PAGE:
Patients with High-Flex Knee Can Do SquatCan a better knee joint replacement be designed? The author of this report thinks so. There is a problem getting full flexion after total knee replacement (TKR). A new implant design tries to address this issue. The high-flex knee implant gives better bend, but more bone must be taken off to do it. This is a problem if the patient needs another operation on the same knee later.
The high-flex design has been on the market for about five years. It's the first knee to allow flexion up to 155 degrees. Other knee implants give patients 110 to 125 degrees of flexion. Daily activities such as walking, climbing stairs, and getting on and off the toilet require about 110 degrees.
Patients who want to kneel for long periods of time, sit cross-legged, or squat need more flexion. The high-flex design makes it possible. This is important for some religious groups and for some jobs. There are problems with this much flexion. The kneecap gets off track more easily. The result is more pain and excess wear. The kneecap can even break or come loose.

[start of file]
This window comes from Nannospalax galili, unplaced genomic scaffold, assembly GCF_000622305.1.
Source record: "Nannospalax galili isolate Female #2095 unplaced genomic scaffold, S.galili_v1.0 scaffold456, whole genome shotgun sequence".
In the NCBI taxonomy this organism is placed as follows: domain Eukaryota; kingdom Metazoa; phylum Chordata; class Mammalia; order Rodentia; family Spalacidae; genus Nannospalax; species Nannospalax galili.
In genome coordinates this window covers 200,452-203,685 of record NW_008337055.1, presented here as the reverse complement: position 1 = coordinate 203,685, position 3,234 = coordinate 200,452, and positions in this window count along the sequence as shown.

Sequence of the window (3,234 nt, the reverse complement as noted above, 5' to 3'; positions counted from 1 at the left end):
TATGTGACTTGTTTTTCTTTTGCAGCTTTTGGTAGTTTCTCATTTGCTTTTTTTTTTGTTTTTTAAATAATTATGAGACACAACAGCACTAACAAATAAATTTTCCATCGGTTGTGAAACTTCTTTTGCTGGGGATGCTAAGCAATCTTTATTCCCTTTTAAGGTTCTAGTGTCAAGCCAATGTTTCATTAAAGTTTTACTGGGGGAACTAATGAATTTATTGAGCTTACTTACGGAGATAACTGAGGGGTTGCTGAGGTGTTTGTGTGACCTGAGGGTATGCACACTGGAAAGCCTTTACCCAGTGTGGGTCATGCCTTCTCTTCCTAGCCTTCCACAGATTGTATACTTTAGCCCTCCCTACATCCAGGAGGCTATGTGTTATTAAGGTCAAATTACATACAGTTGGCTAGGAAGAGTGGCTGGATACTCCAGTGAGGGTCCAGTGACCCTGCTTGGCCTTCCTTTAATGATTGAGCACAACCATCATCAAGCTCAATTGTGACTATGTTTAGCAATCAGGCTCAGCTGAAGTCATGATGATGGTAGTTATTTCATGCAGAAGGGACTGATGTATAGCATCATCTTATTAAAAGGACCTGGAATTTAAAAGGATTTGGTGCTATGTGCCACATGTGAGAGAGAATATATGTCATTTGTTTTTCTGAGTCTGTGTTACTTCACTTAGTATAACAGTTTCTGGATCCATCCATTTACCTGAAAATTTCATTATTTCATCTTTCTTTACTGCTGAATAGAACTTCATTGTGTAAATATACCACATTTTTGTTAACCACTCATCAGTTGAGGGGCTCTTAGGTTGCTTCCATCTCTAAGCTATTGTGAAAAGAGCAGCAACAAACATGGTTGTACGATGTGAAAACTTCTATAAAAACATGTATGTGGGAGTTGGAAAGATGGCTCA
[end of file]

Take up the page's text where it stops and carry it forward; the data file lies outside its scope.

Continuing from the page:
Many studies show that the patient's knee motion before a TKR determines the outcome of the surgery. Good motion means a good result after TKR. The patient with poor flexion isn't likely to get full flexion after the implant is put in. The author suggests that the high-flex implant should only be used with patients who have full motion going into surgery. He concludes that a better design is needed that gives full motion to all patients without forfeiting so much bone during surgery. He also envisions an implant that reduces knee pain and instability when the knee is fully bent.
Chitranjan S. Ranawat, MD. Design May Be Counterproductive for Optimizing Flexion after TKR. In Clinical Orthopaedics and Related Research. November 2003. Vol. 416. Pp. 174-176.
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